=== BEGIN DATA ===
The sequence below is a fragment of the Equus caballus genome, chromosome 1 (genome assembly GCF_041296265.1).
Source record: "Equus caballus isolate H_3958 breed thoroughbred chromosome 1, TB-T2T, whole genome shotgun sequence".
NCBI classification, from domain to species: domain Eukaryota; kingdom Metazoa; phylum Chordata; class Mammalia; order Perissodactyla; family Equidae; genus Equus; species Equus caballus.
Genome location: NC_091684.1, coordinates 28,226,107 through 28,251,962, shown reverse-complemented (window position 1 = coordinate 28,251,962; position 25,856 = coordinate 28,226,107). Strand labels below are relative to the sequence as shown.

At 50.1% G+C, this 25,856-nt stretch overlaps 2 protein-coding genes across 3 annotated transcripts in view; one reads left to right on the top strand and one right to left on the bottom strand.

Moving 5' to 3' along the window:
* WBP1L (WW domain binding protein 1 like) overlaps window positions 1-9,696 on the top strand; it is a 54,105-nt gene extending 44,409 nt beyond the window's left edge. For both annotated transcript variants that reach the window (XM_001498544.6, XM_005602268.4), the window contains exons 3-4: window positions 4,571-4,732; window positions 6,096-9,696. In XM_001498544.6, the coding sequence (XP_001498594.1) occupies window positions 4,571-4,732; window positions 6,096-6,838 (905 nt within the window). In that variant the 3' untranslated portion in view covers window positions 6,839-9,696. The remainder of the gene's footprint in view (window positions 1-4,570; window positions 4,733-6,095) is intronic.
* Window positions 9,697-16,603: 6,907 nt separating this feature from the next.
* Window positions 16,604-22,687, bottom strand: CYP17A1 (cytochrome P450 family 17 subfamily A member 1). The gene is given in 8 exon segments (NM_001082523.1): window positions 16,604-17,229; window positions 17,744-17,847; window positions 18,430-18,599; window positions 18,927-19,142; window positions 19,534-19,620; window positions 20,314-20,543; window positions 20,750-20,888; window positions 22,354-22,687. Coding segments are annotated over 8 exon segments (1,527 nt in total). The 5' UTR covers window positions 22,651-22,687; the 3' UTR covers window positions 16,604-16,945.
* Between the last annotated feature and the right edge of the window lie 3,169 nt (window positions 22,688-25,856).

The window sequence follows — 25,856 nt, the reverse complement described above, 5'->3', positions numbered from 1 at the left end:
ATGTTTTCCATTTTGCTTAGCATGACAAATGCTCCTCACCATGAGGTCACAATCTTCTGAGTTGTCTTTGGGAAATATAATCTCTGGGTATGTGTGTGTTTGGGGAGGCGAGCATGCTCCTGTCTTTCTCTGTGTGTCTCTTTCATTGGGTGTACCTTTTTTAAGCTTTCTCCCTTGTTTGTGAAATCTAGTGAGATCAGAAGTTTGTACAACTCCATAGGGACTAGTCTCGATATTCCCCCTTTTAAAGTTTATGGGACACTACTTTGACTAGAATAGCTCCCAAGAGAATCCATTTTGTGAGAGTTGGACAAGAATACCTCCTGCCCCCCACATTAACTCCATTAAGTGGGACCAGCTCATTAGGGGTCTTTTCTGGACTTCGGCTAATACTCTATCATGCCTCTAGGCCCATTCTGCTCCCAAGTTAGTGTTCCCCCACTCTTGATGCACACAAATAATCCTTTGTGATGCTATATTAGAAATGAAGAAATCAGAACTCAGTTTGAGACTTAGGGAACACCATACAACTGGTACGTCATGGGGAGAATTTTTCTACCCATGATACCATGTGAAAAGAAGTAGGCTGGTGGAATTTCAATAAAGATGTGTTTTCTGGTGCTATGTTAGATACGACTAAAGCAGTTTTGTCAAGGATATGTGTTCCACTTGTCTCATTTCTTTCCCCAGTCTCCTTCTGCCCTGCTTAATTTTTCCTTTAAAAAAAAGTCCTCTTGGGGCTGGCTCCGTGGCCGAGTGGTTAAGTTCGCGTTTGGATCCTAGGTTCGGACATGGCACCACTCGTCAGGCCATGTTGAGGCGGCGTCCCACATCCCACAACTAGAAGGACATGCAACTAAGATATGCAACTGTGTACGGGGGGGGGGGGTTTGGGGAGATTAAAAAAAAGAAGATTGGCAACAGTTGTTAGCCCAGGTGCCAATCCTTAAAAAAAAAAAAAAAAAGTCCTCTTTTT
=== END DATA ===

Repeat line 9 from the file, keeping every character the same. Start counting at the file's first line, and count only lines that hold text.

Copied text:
* Window positions 16,604-22,687, bottom strand: CYP17A1 (cytochrome P450 family 17 subfamily A member 1). The gene is given in 8 exon segments (NM_001082523.1): window positions 16,604-17,229; window positions 17,744-17,847; window positions 18,430-18,599; window positions 18,927-19,142; window positions 19,534-19,620; window positions 20,314-20,543; window positions 20,750-20,888; window positions 22,354-22,687. Coding segments are annotated over 8 exon segments (1,527 nt in total). The 5' UTR covers window positions 22,651-22,687; the 3' UTR covers window positions 16,604-16,945.